Neither particularly good nor bad, Mama is an ambitious film that aims for old fashioned scares, and delivers several surprises, not the least of which is a bittersweet ending, but it also misses multiple opportunities to showcase character and emotion.
Like James Wan of The Conjuring, Director Andrés Muschietti employs low-tech suspense, at least during Mama’s strong first half. It is a wise tactic and produces many fear-invoking moments, including one in which Lucas (Nikolaj Coster-Waldau) searches his family’s house for an intruder, and another in which Annabel (Jesscia Chastain) approaches a closet Victoria and Lily (Megan Charpentier and Isabelle Nelisse) don’t want her to open. These and other moments like them are creepy and strongly put together.
Unfortunately, Muschietti doesn’t sustain the subtlety of these scenes. He increasingly shows us more and more of Mama until she ceases to be scary. The effects creating her are strong, but it doesn’t matter all that much. Once we see her, Mama, the character, loses whatever intrigue she still retained.
And there is precious little for her to lose, largely because the screenplay has Annabel, Lucas and Dr. Dreyfuss (Daniel Kash) spend more than an hour screen time questioning whether or not she exists, even though the audience sees her interfere with the girls’ lives within the first five minutes of the movie. The mystery with which the characters grapple so long is not the least bit suspenseful for the audience, because we already know the answers they do not.
In other words, Mama shows us too much and leaves too little to our imagination.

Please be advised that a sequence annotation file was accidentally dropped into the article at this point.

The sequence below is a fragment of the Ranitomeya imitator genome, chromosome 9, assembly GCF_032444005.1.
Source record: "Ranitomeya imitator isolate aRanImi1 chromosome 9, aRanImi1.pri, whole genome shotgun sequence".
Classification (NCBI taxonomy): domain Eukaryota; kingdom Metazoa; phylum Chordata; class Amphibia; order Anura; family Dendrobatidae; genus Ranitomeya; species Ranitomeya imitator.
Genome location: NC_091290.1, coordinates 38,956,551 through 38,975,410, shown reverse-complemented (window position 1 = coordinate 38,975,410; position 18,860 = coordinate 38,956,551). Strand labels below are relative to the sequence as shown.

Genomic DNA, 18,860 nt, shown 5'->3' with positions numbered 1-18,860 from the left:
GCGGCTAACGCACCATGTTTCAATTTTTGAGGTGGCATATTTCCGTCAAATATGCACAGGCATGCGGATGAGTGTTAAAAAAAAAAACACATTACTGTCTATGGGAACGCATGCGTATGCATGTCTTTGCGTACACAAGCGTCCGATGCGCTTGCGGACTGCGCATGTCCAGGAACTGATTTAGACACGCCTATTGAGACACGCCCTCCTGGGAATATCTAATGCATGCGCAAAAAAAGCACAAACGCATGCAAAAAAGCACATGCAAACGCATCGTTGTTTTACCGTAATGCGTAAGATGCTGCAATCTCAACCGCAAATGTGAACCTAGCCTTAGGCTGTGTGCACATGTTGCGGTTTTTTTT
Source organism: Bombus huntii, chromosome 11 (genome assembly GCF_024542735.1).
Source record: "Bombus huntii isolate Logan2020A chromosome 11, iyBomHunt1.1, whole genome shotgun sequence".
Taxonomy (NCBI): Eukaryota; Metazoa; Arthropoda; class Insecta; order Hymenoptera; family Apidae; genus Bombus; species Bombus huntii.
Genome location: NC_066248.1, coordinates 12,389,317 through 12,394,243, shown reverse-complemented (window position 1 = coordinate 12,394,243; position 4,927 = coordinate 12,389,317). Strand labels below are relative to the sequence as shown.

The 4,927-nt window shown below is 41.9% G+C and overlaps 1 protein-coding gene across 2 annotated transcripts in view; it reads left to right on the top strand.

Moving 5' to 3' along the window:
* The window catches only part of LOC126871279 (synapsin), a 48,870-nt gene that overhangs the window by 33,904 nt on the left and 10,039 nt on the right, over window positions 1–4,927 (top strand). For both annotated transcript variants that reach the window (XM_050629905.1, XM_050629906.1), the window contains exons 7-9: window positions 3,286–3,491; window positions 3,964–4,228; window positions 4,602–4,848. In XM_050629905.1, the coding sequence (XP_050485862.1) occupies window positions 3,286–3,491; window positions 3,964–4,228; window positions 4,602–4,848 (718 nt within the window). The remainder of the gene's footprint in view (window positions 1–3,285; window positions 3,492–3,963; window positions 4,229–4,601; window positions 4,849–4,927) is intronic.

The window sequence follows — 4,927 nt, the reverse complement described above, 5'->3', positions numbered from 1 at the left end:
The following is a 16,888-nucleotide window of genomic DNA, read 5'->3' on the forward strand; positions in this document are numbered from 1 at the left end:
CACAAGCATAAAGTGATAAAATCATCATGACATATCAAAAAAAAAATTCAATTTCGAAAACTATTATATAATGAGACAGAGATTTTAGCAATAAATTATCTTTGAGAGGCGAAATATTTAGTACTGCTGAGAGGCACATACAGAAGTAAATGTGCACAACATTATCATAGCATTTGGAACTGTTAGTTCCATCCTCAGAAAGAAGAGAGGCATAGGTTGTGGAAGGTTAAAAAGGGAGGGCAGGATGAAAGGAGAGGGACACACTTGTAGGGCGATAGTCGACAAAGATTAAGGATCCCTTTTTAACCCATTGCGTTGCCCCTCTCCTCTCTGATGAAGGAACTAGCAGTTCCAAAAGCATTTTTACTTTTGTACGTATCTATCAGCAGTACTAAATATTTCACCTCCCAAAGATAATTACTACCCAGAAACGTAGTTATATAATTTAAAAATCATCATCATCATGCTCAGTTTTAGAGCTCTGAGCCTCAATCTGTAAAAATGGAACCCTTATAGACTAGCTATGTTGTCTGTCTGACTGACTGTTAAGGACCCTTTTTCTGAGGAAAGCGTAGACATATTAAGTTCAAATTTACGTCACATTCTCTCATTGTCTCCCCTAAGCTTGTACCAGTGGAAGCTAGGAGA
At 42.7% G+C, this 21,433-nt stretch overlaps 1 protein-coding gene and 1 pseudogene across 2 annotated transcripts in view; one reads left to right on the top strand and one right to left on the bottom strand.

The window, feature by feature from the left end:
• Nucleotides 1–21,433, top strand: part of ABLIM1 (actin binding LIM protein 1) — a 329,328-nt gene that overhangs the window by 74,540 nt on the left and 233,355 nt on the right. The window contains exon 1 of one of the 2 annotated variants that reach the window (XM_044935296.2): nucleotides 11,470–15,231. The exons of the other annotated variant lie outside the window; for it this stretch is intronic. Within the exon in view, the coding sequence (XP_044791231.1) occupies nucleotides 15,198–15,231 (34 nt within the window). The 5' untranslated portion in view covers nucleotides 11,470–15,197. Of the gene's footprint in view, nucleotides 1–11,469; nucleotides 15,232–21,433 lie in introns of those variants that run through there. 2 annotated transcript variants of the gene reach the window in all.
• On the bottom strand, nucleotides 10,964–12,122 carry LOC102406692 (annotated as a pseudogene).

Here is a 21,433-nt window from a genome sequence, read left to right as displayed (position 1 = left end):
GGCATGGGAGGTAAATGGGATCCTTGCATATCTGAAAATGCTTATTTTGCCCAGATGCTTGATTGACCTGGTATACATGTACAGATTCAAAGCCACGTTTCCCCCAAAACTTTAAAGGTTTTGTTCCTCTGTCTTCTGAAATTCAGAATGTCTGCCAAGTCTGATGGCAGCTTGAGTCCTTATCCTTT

Yet, this picture isn’t a complete failure, either, mostly because the cast is so strong. Jessica Chastain is almost unrecognizable as a tattooed rock and roller who loves her boyfriend but otherwise isn’t ready to settle down. Coming on the heels of her remarkable performance in Zero Dark Thirty, Mama continues Chastain’s trend of selecting strong roles that complement her talent. The other principle actors, most notably the young girls, are just as good as the movie’s leading lady.
Plus, Mama is incredibly well lit, using flickering lamps and shadows to make us uncertain of what we see and reluctant to gain certainty.
The movie’s plot also takes some unexpected turns that never feel out of place. These twists help hold our interest.
As importantly, the developing connection between Victoria, Lilly and Annabel feels genuine and well paced.
The same cannot be said for Annabel and Lucas’ relationship. We never understand or feel the power of their bond, in no small part because Annabel is basically unaffected whenever Lucas is in peril. It is here that the film most loses its opportunity to develop characters. How much more powerful could this flick have been if we better understood Annabel’s thought processes and internal struggle, if, in other words, we had been able to see her as a person, not just a reluctant caregiver?
Because of a strong cast, surprising plot twists and some cleverly delivered scares, Mama is entertaining enough, but it has flaws, some of which are significant. It is worth viewing, but it is certainly not a masterpiece.